Dec 072010
 

Airplaneseatsb Few of us give much thought to the seats we squeeze ourselves into every time we fly.  Sure, we know they are too narrow, the rows spaced too close together, and the padding on the back of the seats often too thin.  And then there’s the recline thing – our seat never seems to recline far enough back, but the guy’s seat in front of us – whoa!  That ends up in our face every time. 

But what about the safety of the seat?  FAA regulations set minimum parameters for things such as the seat’s ability to withstand the violent deceleration forces in a bad/crash landing, and they also require the seat to be constructed of materials that do not easily burn, and when they do burn, do not emit toxic fumes (more people die from inhaling toxic fumes than from the flames themselves in a plane crash/fire). 

The good news is these safety standards have been steadily increasing. 

Oh – the bad news?  It seems that one of the world’s major seat manufacturers has been cheating on their test results and safety compliance, and have been selling seats that don’t comply with current safety minimums.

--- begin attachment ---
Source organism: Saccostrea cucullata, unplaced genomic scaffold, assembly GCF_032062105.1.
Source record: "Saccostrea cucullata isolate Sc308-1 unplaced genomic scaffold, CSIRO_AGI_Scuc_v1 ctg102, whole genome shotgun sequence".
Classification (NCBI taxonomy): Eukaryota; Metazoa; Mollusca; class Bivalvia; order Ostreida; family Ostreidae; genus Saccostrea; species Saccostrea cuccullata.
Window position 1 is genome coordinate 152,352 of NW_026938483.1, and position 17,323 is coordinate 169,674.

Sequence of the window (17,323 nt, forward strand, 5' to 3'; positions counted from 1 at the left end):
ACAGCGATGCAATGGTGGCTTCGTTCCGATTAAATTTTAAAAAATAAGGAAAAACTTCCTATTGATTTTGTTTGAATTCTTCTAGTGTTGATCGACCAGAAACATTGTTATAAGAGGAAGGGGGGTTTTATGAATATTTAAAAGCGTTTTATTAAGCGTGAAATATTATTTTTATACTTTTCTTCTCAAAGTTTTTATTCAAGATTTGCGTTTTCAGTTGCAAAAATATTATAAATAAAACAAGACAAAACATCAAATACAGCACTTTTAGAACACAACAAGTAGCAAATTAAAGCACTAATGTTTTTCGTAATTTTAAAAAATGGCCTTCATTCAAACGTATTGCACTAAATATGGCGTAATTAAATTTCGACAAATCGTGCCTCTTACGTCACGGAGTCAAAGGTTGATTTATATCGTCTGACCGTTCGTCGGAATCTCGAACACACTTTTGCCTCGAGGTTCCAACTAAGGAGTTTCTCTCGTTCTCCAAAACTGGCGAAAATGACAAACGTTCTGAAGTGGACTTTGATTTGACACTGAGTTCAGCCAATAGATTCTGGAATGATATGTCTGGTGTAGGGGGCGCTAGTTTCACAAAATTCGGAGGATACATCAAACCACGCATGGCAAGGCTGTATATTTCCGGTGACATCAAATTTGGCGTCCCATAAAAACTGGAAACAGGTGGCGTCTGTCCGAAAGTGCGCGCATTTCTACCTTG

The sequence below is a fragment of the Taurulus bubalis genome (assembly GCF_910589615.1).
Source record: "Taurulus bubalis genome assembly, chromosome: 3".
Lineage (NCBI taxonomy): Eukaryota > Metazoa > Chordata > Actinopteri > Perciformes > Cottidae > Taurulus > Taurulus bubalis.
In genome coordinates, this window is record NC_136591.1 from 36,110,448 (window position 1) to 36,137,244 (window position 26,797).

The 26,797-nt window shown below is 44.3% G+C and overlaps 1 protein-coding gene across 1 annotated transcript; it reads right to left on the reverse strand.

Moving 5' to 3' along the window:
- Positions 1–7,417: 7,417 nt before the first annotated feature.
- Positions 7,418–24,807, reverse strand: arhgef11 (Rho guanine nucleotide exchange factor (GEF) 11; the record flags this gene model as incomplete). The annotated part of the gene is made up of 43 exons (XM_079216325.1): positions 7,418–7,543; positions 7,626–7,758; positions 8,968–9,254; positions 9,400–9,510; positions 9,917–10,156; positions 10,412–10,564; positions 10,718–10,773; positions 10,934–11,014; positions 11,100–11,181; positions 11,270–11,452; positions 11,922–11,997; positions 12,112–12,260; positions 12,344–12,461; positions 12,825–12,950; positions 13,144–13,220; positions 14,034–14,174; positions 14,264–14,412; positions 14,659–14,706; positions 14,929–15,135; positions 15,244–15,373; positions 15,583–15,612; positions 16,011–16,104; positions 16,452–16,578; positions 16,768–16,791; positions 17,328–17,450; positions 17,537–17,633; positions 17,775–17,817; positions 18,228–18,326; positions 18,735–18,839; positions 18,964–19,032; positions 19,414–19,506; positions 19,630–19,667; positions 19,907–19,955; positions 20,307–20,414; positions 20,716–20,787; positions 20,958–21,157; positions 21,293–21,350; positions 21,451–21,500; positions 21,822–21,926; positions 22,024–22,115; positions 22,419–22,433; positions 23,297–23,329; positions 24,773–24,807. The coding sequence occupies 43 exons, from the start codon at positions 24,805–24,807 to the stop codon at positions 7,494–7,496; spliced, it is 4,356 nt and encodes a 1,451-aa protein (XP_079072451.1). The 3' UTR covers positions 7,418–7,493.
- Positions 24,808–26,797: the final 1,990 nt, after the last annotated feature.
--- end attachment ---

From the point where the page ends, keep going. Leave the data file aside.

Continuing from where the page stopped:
The EU and FAA are requiring planes that have been delivered with suspect seats to have their seats inspected and possible replaced.  With potential non-compliance issues dating back as much as 15 years, that could be a lot of planes and a lot of seats. 

On the other hand, the Association of European Airlines says that there’s no reason to worry, and they’d prefer not to check/replace seats at all.  They tell us that even non-compliant seats are better than seats made a few decades earlier. 

I wonder if their spokesman drives a car with non-compliant ABS braking, defective seat-belts, and malfunctioning air bags?  Even that would be safer than a car made some decades earlier, too. 

More details here.

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